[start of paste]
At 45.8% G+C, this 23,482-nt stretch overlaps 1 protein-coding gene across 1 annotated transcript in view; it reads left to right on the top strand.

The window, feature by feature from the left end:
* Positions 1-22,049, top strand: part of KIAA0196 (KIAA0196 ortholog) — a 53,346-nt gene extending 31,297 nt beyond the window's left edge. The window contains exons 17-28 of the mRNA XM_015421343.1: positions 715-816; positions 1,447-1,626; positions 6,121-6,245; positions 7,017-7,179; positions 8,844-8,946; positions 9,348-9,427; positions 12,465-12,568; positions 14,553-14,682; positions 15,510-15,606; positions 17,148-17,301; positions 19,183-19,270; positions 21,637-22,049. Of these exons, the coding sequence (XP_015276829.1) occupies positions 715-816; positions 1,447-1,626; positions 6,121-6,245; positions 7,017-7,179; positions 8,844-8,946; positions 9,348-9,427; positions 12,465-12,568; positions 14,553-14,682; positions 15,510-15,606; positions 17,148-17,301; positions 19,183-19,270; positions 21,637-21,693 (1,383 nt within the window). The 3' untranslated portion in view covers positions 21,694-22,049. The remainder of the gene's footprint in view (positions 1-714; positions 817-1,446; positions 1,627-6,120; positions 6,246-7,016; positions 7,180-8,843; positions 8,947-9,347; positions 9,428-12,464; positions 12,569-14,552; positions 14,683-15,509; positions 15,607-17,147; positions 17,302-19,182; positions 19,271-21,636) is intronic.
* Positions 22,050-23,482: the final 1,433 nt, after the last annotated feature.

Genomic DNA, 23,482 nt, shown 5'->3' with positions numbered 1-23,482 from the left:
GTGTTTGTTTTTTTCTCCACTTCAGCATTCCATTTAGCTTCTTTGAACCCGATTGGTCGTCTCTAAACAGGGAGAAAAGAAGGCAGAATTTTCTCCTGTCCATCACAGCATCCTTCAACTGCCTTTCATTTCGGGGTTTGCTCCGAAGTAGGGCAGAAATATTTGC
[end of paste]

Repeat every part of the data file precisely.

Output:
At 45.8% G+C, this 23,482-nt stretch overlaps 1 protein-coding gene across 1 annotated transcript in view; it reads left to right on the top strand.

The window, feature by feature from the left end:
* Positions 1-22,049, top strand: part of KIAA0196 (KIAA0196 ortholog) — a 53,346-nt gene extending 31,297 nt beyond the window's left edge. The window contains exons 17-28 of the mRNA XM_015421343.1: positions 715-816; positions 1,447-1,626; positions 6,121-6,245; positions 7,017-7,179; positions 8,844-8,946; positions 9,348-9,427; positions 12,465-12,568; positions 14,553-14,682; positions 15,510-15,606; positions 17,148-17,301; positions 19,183-19,270; positions 21,637-22,049. Of these exons, the coding sequence (XP_015276829.1) occupies positions 715-816; positions 1,447-1,626; positions 6,121-6,245; positions 7,017-7,179; positions 8,844-8,946; positions 9,348-9,427; positions 12,465-12,568; positions 14,553-14,682; positions 15,510-15,606; positions 17,148-17,301; positions 19,183-19,270; positions 21,637-21,693 (1,383 nt within the window). The 3' untranslated portion in view covers positions 21,694-22,049. The remainder of the gene's footprint in view (positions 1-714; positions 817-1,446; positions 1,627-6,120; positions 6,246-7,016; positions 7,180-8,843; positions 8,947-9,347; positions 9,428-12,464; positions 12,569-14,552; positions 14,683-15,509; positions 15,607-17,147; positions 17,302-19,182; positions 19,271-21,636) is intronic.
* Positions 22,050-23,482: the final 1,433 nt, after the last annotated feature.

Genomic DNA, 23,482 nt, shown 5'->3' with positions numbered 1-23,482 from the left:
GTGTTTGTTTTTTTCTCCACTTCAGCATTCCATTTAGCTTCTTTGAACCCGATTGGTCGTCTCTAAACAGGGAGAAAAGAAGGCAGAATTTTCTCCTGTCCATCACAGCATCCTTCAACTGCCTTTCATTTCGGGGTTTGCTCCGAAGTAGGGCAGAAATATTTGC